| FREISING, Germany, April 18
FREISING, Germany, April 18 Behind the pale
yellow walls of a former Benedictine monastery on a wooded hill
near Munich, the master brewers of Weihenstephan are still
perfecting their art after nearly 1,000 years of making beer.
Since Saint Corbinian and his monks first created a golden,
nourishing beverage from local hops, the world's oldest brewery
has withstood fires, plagues, plundering foreign armies and
Weihenstephan's cosy brew house, dominated by four steel
vats of foamy brown liquid and infused with the sweet smell of
malt, embodies a proud beer culture that culminates every year
in Munich's Oktoberfest folk festival - a 16-day homage to beer.
Yet for many German brewers, the good times are over.
A slump in consumption of more than a third in the last 25
years has hit Germany, Europe's biggest beer producer,
triggering intense competition and price discounting.
With young Germans turning to spirits and non-alcoholic
fruit drinks, beer sales fell 2 percent last year alone.
Traditional family breweries, also under pressure from
double-digit rises in energy, glass and malt costs, are
struggling, some dying.
"We're in an extremely tough market," Weihenstephan boss
Josef Schraedler told Reuters. "You can't grow here unless you
lower prices or .. develop a cult brand and charge a premium."
Weihenstephan is shielded by its rich history and ties to a
prestigious brewing academy next door that helps innovation, but
Schraedler says the deteriorating market has become a threat to
small-to-mid sized brewers in towns across Germany.
In a sign of how dire the market is, five domestic brewers
were fined this year for price fixing. In a bid to lift weak
exports, the sector is trying to get the famous purity law, or
Reinheitsgebot, put on UNESCO's world heritage list. The law
prescribes beer's four ingredients: malt, hops, yeast and water.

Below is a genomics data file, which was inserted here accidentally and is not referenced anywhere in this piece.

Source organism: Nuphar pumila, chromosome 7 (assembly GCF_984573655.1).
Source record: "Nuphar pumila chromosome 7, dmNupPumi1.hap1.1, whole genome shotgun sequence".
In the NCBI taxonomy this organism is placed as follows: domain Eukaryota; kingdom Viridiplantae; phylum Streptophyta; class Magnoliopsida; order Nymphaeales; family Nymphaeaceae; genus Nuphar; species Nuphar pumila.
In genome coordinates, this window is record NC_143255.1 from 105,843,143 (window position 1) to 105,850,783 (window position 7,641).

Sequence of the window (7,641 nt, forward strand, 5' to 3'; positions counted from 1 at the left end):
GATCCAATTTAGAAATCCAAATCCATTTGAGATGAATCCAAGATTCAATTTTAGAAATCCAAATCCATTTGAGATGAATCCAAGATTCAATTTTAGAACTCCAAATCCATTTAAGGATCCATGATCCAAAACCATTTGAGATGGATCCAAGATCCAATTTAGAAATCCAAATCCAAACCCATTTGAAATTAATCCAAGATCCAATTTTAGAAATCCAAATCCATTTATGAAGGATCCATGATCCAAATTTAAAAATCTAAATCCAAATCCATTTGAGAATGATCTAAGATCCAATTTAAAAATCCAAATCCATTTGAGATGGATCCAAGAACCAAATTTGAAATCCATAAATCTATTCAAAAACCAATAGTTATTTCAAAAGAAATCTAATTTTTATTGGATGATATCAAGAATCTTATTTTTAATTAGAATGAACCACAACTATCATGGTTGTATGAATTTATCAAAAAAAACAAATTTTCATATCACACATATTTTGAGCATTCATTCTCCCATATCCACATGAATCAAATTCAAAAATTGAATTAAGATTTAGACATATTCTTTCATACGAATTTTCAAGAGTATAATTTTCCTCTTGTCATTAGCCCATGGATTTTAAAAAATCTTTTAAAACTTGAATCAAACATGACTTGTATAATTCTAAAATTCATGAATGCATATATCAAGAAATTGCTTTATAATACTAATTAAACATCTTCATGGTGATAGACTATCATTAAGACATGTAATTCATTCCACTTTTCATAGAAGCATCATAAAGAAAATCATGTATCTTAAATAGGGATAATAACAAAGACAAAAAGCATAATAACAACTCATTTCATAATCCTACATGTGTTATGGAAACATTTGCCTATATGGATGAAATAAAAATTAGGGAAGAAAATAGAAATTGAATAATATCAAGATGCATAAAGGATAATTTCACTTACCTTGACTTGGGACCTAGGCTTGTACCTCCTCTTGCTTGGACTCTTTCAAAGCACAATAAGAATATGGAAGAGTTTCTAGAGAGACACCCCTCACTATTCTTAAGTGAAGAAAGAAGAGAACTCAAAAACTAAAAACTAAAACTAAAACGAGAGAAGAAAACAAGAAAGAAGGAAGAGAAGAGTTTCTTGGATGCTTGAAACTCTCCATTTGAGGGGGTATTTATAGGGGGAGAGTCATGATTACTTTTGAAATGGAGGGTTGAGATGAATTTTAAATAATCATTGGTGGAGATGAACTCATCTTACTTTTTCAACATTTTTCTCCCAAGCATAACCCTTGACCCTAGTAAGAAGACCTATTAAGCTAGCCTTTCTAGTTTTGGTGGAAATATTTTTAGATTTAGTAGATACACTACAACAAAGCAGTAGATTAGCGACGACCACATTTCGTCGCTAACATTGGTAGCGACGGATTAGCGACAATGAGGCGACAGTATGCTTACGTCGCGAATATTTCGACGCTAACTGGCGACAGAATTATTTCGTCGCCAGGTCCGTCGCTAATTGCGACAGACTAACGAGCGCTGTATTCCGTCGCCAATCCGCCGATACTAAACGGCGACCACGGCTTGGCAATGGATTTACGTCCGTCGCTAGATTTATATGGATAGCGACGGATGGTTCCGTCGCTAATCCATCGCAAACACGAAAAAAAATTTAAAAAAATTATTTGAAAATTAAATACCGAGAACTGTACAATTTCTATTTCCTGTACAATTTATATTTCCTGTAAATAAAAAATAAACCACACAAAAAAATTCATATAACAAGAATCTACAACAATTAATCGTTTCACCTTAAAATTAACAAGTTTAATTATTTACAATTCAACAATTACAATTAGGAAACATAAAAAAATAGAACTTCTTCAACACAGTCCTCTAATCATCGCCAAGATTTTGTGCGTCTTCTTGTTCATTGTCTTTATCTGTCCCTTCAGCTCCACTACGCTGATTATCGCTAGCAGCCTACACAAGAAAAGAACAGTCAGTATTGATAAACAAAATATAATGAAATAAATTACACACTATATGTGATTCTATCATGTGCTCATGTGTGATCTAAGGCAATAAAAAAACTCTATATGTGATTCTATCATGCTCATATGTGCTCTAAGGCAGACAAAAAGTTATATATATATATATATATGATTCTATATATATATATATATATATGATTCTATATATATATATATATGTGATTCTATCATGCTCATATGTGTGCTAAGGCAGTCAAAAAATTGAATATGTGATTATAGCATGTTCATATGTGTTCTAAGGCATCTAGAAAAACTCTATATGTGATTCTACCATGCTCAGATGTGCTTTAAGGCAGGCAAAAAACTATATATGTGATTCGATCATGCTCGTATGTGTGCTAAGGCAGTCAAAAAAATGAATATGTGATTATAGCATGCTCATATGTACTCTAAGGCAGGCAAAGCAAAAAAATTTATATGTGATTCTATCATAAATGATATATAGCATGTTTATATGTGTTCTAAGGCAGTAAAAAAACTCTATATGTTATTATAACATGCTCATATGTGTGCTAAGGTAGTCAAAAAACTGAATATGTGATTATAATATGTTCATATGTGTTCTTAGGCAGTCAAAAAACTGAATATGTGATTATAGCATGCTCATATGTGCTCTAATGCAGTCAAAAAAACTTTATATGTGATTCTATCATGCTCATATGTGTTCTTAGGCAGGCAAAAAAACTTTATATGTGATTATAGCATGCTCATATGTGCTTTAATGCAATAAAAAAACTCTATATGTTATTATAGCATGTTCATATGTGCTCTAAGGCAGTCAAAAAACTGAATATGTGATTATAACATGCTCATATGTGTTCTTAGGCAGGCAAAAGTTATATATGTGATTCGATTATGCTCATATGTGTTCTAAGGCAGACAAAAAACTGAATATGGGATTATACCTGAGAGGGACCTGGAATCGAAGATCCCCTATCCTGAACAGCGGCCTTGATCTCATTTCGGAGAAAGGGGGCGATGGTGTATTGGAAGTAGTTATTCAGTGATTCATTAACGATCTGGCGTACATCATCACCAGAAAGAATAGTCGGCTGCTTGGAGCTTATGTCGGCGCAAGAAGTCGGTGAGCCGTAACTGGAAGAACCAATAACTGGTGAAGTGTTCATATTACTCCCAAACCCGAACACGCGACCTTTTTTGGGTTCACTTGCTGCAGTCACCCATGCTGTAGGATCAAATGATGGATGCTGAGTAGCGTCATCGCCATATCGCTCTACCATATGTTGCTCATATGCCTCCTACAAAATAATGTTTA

Germany's DBB beer association has sounded the alarm.
"Beer risks becoming an outdated product," it warned earlier
this year. Nowhere in the world is beer as expensive to make or
cheap to buy as in Germany. Nowhere does brewing make so little
money, the DBB says.
In a country where songs praising the golden brew are part
of national culture, that hurts.
Germans still drink more beer per head than anyone else in
the world, bar the neighbouring Austrians and Czechs.
It is not uncommon, especially in southern Germany, to see
older men savouring a large beer at breakfast. Until recently it
was sold on factory floors. It was easy for breweries to grow
Although craft beer is a growth market for small start-ups,
traditional family breweries have been hit hard.
The number of mid-sized breweries, producing 5,000 to
500,000 hectolitres (roughly equivalent to a U.S. barrel), has
fallen significantly in the last 20 years, says the DBB. Among
those to shut in the last few years are Torgauer Brauhaus,
Schlossbrauerei Schwerin and Hofbrauhaus Bad Arolsen.
Its fragmentation makes it a difficult market to dominate, a
deterrent for global majors. Of Germany's almost 1,350
breweries, more than 900 produce just 5,000 hl a year or less.
Only two international giants have a significant presence
here: ABInBev, which owns Beck's - Germany's top export
brand - and Carlsberg, which owns Holsten.
Germany's Radeberger Group, which owns Jever, Berliner
Pilsner and the Radeberger brand brewed near Dresden that was
considered the best pilsner in communist East Germany, sells the
most beer in Germany today.
ABInBev is next, followed by Bitburger, whose domestic sales
are falling along with other lager producers like Warsteiner,